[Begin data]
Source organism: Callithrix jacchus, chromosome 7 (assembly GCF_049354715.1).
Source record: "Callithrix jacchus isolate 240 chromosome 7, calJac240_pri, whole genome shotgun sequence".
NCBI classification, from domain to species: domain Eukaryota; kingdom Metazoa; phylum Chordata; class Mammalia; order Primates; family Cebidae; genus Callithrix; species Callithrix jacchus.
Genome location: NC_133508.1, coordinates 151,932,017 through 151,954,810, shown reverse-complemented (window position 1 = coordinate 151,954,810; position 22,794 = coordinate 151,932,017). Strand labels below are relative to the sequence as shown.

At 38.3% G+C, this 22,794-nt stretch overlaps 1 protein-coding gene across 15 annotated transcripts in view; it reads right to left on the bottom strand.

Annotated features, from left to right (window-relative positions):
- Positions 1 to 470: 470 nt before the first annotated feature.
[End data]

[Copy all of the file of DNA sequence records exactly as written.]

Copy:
Source organism: Callithrix jacchus, chromosome 7 (assembly GCF_049354715.1).
Source record: "Callithrix jacchus isolate 240 chromosome 7, calJac240_pri, whole genome shotgun sequence".
NCBI classification, from domain to species: domain Eukaryota; kingdom Metazoa; phylum Chordata; class Mammalia; order Primates; family Cebidae; genus Callithrix; species Callithrix jacchus.
Genome location: NC_133508.1, coordinates 151,932,017 through 151,954,810, shown reverse-complemented (window position 1 = coordinate 151,954,810; position 22,794 = coordinate 151,932,017). Strand labels below are relative to the sequence as shown.

At 38.3% G+C, this 22,794-nt stretch overlaps 1 protein-coding gene across 15 annotated transcripts in view; it reads right to left on the bottom strand.

Annotated features, from left to right (window-relative positions):
- Positions 1 to 470: 470 nt before the first annotated feature.